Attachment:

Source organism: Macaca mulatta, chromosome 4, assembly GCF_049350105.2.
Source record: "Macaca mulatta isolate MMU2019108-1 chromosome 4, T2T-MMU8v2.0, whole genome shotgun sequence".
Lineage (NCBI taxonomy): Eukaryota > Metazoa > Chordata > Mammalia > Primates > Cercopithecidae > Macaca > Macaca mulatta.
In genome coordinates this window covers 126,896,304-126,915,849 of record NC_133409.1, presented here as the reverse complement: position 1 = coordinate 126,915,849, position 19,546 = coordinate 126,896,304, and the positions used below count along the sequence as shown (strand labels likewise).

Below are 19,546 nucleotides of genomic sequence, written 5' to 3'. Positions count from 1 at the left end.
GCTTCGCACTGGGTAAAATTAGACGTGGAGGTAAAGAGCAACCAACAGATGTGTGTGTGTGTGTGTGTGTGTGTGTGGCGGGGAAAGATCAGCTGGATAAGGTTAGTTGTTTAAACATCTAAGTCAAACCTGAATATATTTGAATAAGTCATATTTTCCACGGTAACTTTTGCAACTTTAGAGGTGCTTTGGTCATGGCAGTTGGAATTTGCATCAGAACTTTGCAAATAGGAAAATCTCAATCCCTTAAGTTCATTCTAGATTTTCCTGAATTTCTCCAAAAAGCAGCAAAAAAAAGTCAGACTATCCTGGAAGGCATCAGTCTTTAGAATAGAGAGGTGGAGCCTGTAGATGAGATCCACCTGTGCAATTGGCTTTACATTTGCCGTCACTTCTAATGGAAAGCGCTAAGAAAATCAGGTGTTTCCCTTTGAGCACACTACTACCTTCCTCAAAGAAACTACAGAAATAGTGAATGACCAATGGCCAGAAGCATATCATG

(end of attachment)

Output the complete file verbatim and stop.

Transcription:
Source organism: Macaca mulatta, chromosome 4, assembly GCF_049350105.2.
Source record: "Macaca mulatta isolate MMU2019108-1 chromosome 4, T2T-MMU8v2.0, whole genome shotgun sequence".
Lineage (NCBI taxonomy): Eukaryota > Metazoa > Chordata > Mammalia > Primates > Cercopithecidae > Macaca > Macaca mulatta.
In genome coordinates this window covers 126,896,304-126,915,849 of record NC_133409.1, presented here as the reverse complement: position 1 = coordinate 126,915,849, position 19,546 = coordinate 126,896,304, and the positions used below count along the sequence as shown (strand labels likewise).

Below are 19,546 nucleotides of genomic sequence, written 5' to 3'. Positions count from 1 at the left end.
GCTTCGCACTGGGTAAAATTAGACGTGGAGGTAAAGAGCAACCAACAGATGTGTGTGTGTGTGTGTGTGTGTGTGTGGCGGGGAAAGATCAGCTGGATAAGGTTAGTTGTTTAAACATCTAAGTCAAACCTGAATATATTTGAATAAGTCATATTTTCCACGGTAACTTTTGCAACTTTAGAGGTGCTTTGGTCATGGCAGTTGGAATTTGCATCAGAACTTTGCAAATAGGAAAATCTCAATCCCTTAAGTTCATTCTAGATTTTCCTGAATTTCTCCAAAAAGCAGCAAAAAAAAGTCAGACTATCCTGGAAGGCATCAGTCTTTAGAATAGAGAGGTGGAGCCTGTAGATGAGATCCACCTGTGCAATTGGCTTTACATTTGCCGTCACTTCTAATGGAAAGCGCTAAGAAAATCAGGTGTTTCCCTTTGAGCACACTACTACCTTCCTCAAAGAAACTACAGAAATAGTGAATGACCAATGGCCAGAAGCATATCATG